Monday, April 15, 2019

April 10, 2019 Ethiopia day 2

We awoke to the chanting of the Orthodox church priest and the sound of diesel trucks and taxis starting the days work.  After breakfast, we loaded up and headed further up the mountain to the Bridge of Hope Compound.  Bridge of Hope, the organization we will be partnering with, was started by a Swiss couple 18 years ago.  They have a large sloping property that houses a school as well as the orphanage.  The view from the top of the property is breathtaking.

We were welcomed with introductions, songs and prayer and greetings from many of the house mothers and children.  We took a tour of the facility and quickly realized this was no ordinary orphanage.  

The buildings are arranged into homes so that one mother is able to care for up to 8 or 9 children.  They all live together in their home which includes three bedrooms, a living room, kitchen and bathroom.  

Many of these house mothers have dedicated the past 16 years of their lives to raising these orphaned children as their own and take great pride in their work.  It is the best possible model as it provides family units instead of the typical institutionalized care for these children.  You could tell the difference that this type of care makes instantly.  The children are thriving and are well cared for and clearly loved.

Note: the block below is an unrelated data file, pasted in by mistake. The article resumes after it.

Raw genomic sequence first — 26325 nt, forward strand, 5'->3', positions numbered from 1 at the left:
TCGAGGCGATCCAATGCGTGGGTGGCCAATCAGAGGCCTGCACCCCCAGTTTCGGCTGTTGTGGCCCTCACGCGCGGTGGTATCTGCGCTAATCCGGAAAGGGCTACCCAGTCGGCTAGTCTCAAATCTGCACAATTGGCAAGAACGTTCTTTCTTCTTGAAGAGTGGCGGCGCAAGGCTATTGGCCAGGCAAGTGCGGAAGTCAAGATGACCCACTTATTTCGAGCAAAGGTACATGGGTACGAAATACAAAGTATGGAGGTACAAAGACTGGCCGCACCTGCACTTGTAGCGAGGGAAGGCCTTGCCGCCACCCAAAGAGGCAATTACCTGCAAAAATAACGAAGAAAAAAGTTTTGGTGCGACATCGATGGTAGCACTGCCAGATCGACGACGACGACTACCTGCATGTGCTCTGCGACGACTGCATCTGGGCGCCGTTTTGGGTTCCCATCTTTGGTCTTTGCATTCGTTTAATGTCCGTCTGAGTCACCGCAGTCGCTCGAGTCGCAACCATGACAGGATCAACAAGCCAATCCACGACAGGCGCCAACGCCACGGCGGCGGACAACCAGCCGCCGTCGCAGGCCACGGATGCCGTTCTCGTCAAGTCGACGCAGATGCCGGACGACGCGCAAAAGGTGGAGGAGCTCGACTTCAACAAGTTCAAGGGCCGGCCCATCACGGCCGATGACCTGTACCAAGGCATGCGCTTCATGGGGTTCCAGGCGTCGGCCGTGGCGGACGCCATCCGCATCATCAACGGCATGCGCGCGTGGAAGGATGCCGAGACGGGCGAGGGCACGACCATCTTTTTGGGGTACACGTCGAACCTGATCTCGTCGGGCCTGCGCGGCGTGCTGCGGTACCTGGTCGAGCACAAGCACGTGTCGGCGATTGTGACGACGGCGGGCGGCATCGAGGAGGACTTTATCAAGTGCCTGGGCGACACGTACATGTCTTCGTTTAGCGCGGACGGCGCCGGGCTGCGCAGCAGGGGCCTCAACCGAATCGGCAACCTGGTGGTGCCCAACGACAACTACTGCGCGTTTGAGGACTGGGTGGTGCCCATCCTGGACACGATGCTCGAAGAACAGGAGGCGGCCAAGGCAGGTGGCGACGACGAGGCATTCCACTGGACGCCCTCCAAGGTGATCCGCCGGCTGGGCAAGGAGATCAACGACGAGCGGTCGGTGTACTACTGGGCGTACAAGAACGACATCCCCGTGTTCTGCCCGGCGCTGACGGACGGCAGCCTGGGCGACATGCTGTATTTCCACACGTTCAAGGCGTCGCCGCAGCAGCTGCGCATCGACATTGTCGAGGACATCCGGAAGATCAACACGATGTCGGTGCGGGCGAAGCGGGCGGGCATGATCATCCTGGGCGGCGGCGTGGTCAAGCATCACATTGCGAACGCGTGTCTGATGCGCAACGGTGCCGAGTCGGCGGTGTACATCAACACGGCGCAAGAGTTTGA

Of course, we fell in love with the kids.  

They are all so precious.  

A few special ones decided to befriend us.  

My precious Tewodaj, whose name means “beloved,” has a story that is so unimaginably hard, yet after only 8 months at Bridge of Hope, is overflowing with love and beams with joy.  

It is truly miraculous.

This facility cares for several special needs children and receive one to one care from their loving house mothers. This mother’s name "patient" and could not better describe how she cares for sweet Nardos.  Their dedication to these children is truly remarkable.

Over the years, donor support for Bridge of Hope has dwindle. Last year, they operated at a 30% deficit which created quite a challenge for them.  Staff have gone unpaid, protein in the diet has become scarce and they have struggled to keep up with the mounting demands of raising the approximately 80 children in their care.

Because they are the best orphanage and school in the area, the government often refers kids to their facility.  Just within the last month, 5 new babies were admitted, including these two, my “twins.” 

I was delighted to meet Alazar and Tsion, the two babies that I am sure God placed on my heart to pray for  6 months ago.

We spent the rest of the afternoon profiling the 28 kids from the orphanage that we have been given to advocate for.  It was amazing to learn about them and hear what they like to do and what their hopes and dreams are.

This sweet boy asked for prayer for the healing of his legs.  We are looking into ways to help him and several of the other kids who have medical concerns.

With so many needs presented, we left with renewed resolve to work to help this amazing organization continue the good work they are doing in Gondar.

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